African countries’ economies are therefore significantly impaired to support incomes for the 1.2 billion residents. Most African countries like Rwanda, Ethiopia, and Mozambique heavily rely on foreign financial aid. These countries have their annual budgets financed up to 50% by foreign aid. Failure to locate foreign aid to such developing countries would imply a major economic downturn that would plunge millions of citizens into abject poverty.

Alleviation of suffering

African countries are faced with other adversities of various dimensions ranging from diseases to natural calamities. Disease is a major issue that affects African countries, prompting the need for humanitarian intervention. Conditions such as measles and polio that are regarded eradicated from other parts of the world are still considered prominent in Africa.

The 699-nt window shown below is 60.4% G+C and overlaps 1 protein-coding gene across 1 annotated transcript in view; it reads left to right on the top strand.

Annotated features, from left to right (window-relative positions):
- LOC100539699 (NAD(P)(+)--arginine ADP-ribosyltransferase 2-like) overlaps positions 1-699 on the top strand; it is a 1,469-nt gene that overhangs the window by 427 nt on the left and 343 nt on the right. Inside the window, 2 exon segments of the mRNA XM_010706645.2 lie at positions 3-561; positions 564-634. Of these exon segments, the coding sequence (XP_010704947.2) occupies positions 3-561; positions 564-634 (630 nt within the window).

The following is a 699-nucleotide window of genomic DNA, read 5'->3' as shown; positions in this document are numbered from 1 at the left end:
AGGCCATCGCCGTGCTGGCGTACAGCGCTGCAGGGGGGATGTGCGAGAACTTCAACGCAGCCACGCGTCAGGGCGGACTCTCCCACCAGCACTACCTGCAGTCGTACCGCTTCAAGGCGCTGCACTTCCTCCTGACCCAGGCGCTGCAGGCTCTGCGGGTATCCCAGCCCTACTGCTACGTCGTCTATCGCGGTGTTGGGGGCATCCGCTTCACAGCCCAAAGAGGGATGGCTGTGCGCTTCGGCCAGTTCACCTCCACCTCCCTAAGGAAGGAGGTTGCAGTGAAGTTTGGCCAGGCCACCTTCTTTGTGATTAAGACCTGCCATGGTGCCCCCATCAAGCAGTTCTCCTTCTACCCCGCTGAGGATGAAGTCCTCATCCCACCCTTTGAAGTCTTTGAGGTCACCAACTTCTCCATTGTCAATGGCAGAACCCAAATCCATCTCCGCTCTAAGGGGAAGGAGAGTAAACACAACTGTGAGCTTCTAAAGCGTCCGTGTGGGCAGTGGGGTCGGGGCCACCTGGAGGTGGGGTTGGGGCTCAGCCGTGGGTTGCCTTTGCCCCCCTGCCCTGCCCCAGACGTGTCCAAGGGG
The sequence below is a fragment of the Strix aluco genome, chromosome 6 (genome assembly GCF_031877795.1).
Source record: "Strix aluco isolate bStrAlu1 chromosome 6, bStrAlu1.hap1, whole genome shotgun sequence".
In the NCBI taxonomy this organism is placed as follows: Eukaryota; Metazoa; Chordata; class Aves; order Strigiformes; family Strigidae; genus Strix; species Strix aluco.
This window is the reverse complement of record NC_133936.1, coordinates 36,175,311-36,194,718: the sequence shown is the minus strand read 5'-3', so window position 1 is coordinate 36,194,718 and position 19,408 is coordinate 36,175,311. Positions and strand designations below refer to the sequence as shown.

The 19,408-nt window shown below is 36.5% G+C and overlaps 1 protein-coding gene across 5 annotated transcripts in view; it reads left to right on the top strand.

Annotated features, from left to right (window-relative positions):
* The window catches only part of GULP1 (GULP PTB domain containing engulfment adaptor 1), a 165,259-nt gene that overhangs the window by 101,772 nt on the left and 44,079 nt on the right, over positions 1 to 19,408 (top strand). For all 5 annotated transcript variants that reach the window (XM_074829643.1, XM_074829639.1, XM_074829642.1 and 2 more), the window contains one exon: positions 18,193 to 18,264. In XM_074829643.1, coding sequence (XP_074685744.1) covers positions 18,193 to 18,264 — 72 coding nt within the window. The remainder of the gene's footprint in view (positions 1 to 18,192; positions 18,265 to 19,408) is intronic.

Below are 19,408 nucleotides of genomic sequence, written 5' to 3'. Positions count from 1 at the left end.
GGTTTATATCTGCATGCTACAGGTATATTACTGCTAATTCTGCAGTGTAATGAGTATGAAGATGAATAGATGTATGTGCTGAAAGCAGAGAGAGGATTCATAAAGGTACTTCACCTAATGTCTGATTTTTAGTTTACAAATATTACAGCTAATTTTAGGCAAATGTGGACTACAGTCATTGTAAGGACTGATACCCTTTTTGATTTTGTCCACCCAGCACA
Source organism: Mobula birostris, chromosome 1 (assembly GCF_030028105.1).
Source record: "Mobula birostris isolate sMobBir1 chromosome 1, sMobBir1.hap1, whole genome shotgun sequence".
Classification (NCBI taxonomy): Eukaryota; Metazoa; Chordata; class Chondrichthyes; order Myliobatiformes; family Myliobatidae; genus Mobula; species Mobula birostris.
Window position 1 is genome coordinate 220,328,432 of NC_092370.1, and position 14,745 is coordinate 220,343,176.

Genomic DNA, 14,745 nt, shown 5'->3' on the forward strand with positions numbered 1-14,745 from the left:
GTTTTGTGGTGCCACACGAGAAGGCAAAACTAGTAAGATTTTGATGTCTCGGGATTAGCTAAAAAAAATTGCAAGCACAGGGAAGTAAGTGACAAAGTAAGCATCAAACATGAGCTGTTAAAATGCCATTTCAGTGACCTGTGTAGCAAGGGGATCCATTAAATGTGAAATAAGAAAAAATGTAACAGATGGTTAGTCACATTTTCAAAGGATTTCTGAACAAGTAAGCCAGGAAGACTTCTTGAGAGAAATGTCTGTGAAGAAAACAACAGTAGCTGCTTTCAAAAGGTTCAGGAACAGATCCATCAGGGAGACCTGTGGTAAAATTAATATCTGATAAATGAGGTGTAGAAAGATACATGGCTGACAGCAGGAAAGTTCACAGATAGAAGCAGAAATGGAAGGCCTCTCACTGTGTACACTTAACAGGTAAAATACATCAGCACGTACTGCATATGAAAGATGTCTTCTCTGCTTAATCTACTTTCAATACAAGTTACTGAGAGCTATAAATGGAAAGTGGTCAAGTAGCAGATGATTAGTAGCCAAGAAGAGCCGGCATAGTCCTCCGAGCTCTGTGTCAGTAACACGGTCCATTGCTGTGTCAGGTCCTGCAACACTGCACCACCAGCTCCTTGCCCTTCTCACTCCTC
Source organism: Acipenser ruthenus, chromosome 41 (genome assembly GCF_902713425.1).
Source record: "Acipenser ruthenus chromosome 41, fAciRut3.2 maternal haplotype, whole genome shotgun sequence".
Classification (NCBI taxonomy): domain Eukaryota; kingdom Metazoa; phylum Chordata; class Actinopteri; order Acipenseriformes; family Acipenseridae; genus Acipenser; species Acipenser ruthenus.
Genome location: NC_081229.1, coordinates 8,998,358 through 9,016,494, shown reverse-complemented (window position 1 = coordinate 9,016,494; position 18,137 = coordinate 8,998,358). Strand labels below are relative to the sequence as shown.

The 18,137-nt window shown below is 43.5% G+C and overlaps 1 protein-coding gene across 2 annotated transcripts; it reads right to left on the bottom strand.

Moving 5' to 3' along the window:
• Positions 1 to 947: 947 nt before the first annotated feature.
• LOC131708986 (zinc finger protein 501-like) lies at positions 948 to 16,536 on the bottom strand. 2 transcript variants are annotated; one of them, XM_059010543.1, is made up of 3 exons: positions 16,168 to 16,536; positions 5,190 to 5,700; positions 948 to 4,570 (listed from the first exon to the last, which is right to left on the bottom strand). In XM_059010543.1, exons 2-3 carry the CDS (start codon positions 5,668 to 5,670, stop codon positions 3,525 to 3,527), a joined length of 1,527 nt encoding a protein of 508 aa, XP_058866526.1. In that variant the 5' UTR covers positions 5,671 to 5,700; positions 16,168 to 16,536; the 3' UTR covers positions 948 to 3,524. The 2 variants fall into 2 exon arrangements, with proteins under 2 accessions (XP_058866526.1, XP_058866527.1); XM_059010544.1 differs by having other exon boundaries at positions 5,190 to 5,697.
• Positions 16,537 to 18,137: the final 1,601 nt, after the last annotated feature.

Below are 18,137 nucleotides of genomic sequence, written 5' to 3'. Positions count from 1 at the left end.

With such a poor economic profile, African countries are unable to inject the necessary resources required to combat such diseases effectively. Aid in the form of vaccines, medication, healthcare infrastructure, and healthcare aid workforce has to be channeled to African countries for the governments to keep up with the rising demand for expenditure in healthcare service provision. Without such foreign aid, African citizens would continue dying of mild and curable conditions such as malaria.

Also, more than half of African landscape is covered by desert and semi-desert conditions which cannot support agricultural production. Food is therefore scarce, leaving millions exposed to hunger while thousands die of the same annually. The continent, therefore, needs attention in the form of foreign aid.